It was getting late in the afternoon when I picked up 209 in Port Jervis and I was starting to wonder if I'd get home before dark.  I got stuck behind a slow-moving pickup, so turned off at rt739, thinking I could catch Fivemilemeadow Rd.  I missed it and had to double back, but was rewarded with a brisk ride thru the woods, stopping only to avoid a deer, and a family of wild turkeys.
Fivemilemeadow ends at Silver Lake Rd, which is a fun ride leading over to 402, on which, far ahead of me, was a guy going 20mph over the posted limit who was being tailgated by a VW.  So late in the day, I was happy to be speeding home and kept a good distance behind the cars, matching their pace.  Blah, blah, 33, 512, 329...

At home the trip odo read 975 miles.  The main odo had rolled 10k somewhere in the Catskills - another missed photo op.  Suzuki calculated 50mpg.

Thoughts from the road:
The romance of letting the day and the roads take you where they please ends largely in wasted time, multiple stops to re-nav, and missed opportunities.  It may be fine for an extended trip, but a long weekend requires that specifics be researched, routes planned, and real maps consulted enroute.

This country is big.  For reasons unknown, (making Lincoln Middle School proud), I thought of the Continental Congress assembling.  I can't imagine the trip from upper New England to Philly on horses or pulled in wagons,  on non-existent roads across wild terrain full of wolves and mosquitos.  A swollen stream or river could at best add days or weeks to the trip, at worst be impassable or deadly. And then, winter.  I can understand a bucolic existence where the farmer rarely made it further than the village... but these people traveled, too.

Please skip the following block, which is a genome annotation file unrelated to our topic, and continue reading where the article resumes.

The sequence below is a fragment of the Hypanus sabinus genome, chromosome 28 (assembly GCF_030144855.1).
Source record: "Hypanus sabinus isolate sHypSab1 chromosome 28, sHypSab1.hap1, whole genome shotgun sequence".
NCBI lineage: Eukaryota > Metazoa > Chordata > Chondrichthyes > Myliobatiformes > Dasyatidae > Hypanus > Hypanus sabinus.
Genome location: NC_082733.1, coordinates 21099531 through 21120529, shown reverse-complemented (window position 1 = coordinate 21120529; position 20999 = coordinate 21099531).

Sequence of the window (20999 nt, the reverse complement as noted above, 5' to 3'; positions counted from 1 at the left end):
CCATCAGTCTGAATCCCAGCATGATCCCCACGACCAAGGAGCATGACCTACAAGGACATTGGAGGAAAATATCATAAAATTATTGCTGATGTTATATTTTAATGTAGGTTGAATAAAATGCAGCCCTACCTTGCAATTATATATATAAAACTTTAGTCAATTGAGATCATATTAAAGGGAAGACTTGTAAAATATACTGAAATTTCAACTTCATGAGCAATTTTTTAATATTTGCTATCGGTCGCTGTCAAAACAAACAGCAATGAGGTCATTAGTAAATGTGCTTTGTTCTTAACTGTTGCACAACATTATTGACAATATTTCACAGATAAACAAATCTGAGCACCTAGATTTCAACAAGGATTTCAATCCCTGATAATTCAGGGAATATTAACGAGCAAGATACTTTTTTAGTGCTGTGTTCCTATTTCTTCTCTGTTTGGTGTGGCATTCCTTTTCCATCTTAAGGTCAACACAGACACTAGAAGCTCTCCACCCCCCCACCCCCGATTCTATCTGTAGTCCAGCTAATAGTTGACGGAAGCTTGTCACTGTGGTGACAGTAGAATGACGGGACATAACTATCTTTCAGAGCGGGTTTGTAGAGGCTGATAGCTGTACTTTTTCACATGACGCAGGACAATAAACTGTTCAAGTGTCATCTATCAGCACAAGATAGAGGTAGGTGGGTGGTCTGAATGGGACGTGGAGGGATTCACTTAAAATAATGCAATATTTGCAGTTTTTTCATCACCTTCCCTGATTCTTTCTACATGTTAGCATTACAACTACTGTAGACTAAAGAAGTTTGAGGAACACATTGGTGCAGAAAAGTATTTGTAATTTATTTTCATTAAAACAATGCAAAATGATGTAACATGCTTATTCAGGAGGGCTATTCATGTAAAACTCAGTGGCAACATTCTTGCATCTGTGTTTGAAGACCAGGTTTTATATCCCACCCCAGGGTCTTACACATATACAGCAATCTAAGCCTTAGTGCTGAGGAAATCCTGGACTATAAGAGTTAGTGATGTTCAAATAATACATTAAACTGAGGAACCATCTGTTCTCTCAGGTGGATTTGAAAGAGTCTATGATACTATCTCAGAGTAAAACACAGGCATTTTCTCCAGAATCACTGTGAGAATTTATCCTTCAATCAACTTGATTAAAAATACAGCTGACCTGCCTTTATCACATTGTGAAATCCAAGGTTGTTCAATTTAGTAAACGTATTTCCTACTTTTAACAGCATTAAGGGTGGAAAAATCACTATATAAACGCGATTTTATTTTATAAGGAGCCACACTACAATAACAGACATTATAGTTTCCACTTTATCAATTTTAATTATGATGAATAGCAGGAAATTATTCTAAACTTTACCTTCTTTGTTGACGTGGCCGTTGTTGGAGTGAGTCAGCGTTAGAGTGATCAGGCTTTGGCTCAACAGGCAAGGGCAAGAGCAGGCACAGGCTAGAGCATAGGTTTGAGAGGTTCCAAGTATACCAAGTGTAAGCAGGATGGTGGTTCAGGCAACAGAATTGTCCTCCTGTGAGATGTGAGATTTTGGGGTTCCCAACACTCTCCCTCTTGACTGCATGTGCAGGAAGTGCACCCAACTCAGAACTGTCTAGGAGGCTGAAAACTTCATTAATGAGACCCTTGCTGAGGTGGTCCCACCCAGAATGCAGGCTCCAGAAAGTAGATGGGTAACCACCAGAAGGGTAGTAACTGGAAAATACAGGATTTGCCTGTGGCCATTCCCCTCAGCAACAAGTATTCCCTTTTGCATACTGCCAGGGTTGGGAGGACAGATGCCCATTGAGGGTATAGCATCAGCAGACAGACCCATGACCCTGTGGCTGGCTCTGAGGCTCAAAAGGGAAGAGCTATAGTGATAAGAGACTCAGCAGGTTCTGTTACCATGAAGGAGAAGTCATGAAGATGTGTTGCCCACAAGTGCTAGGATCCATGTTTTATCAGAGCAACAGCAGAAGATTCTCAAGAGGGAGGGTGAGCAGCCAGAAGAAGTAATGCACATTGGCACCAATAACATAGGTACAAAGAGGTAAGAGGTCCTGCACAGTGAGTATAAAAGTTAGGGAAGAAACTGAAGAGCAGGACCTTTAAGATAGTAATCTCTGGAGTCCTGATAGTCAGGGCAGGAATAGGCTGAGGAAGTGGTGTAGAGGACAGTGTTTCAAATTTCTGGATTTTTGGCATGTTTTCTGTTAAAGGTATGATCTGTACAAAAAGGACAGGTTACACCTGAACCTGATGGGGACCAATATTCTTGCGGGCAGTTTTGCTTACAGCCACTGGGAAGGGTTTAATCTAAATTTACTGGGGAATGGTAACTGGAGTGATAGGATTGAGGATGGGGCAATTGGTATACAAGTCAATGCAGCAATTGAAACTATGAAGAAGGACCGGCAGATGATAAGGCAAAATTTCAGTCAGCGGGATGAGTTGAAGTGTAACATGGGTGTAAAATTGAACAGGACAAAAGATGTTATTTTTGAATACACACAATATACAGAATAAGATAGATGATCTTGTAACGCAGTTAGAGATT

Vermont seems, owing either to sparsity of population or sheer will to maximize tourism dollars, to have retained a "sense of place."  The terrain, the farmland, the woods - it could all be the PA wilds. But there is a conspicuous absence of corporate invasion, at least along the corridors I traveled.  I passed any number of family restaurants, inns, B&B's, even nice, clean, inviting MOTELS with 'no vacancy' signs... but didn't see a single McDonald's (or a single morbidly obese person, for that matter), Appleby's, Chile's, etc., nor even a hotel or grocery chain store.

The state supplies parking areas, but doesn't place trash cans there.  Even the grocery store didn't have trash cans in front.  So, maybe Vermonters just carry their trash home?  Nope - they line the roads with it.  To be fair, out-of-staters could be responsible for this mess, but where are the trash cans?  And why aren't Vermonters cleaning it up?

It all reminded me of "Mad Men"... Vermont in 2013 is SE PA circa 1953.
They could  develop their woods, retaining a few sterile state parks which don't allow camping or dogs, and create clean, congested, highways that rage between bedroom towns past a scrolling background of sandstone malls, McDonald's', TGIFridays, and Marriot Inns.

Oh, an Walmart!  They're gonna need a lot more Walmarts.

I was compelled to look it up:  There are 2 Walmarts in the state of Vermont...  Two.

Stay weird, Vermont!  I hope to see you again soon.